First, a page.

Bellingham, Wa. Home Inspector and the Implications of a Quickie
I know what you’re thinking. The big difference is that with home inspections there are five participants looking for satisfaction; the prospective home buyer, the seller, the sellers’ agent, the buyers’ agent, and the inspector. The inspectors’ focus should always be to satisfy his client, the home buyer in most cases. I know of inspectors that claim to be able to perform a complete inspection and report in an hour or two. Then there are those who can spend an hour in the crawlspace alone. Let’s face it. Crawlspaces are interesting, and a lot of problems can be apparent there.
In the State of Washington, inspectors are limited to a visual and non-invasive inspection of conditions of a home, in a very limited time frame. Obviously, if we were allowed by the seller to tear out walls, floors, ceilings, and underground plumbing, we could better see how the house was constructed and what has been affecting it over the years. I often wonder if Mike Holmes of Holmes on Homes, one of the most respected men in Canada, and for good reason, isn’t doing a bit of a disservice to comprehensive and knowledgeable inspectors when, after basically gutting a house, he remarks that “the inspector should have caught this”. In some states in the U.S., by law, inspectors cannot perform any work on a house that they have inspected for a period of one year. Instead, if we find a concern, we refer this to qualified and respected contractors, as does Mr. Holmes. I believe that if we researched it, we could find “less than professional” accounts of contractors, inspectors, and even television personalities all day long. I think it’s safe to say that we all have respect for professionals who perform a comprehensive and thorough service for their clients.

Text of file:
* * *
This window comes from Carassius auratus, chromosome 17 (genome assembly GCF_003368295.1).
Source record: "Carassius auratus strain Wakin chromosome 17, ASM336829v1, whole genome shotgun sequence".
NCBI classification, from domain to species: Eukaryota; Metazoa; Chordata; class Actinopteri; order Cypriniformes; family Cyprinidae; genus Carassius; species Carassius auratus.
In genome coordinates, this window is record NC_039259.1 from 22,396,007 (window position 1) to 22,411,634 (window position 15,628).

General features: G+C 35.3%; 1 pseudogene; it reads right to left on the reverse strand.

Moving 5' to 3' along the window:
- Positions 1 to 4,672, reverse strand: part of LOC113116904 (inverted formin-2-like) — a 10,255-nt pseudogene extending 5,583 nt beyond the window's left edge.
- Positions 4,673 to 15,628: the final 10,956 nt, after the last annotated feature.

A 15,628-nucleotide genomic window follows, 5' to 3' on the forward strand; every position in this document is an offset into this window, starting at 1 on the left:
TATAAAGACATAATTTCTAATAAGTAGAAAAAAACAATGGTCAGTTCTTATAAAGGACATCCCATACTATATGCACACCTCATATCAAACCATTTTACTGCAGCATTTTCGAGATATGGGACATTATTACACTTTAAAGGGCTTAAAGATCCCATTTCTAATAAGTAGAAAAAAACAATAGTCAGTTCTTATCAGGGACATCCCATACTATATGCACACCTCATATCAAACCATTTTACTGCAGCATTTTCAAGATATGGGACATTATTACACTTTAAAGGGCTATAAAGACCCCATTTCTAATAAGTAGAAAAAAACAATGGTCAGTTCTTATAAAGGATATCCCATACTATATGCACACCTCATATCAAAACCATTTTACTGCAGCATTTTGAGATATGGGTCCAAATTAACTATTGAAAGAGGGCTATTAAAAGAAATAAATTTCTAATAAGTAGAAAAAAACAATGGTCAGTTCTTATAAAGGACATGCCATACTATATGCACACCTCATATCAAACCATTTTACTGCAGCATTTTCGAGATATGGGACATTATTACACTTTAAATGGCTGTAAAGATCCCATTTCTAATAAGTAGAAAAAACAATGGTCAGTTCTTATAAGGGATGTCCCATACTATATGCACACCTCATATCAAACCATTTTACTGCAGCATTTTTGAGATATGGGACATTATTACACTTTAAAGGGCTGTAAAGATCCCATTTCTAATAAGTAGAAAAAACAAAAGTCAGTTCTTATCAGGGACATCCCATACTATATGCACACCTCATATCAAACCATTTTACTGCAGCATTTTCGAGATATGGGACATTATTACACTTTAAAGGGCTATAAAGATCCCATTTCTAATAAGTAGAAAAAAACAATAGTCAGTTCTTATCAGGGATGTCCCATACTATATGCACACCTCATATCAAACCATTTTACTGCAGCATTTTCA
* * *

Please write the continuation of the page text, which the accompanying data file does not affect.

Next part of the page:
But I digress. My main point with this blog is to comment on the time spent at an inspection. When one considers the many implications about what can go wrong or what is already wrong with the many systems in a house, it can take a bit of time. With my own inspections, I find that I average about five hours or so, depending upon the size and age of the home, until I can feel satisfied that I have not overlooked anything. And my reports seem to take even longer than that. Typing is not my forte. I do consider the possibility that just because an inspection is performed quickly doesn’t necessarily mean it is incomplete or lacking, and vice versa. But it has been my own personal experience that most clients want an inspector who is not in a hurry. Allmann Home Inspection Services in Bellingham and Blaine, Wa. 360-371-0260 0r 360-739-7361.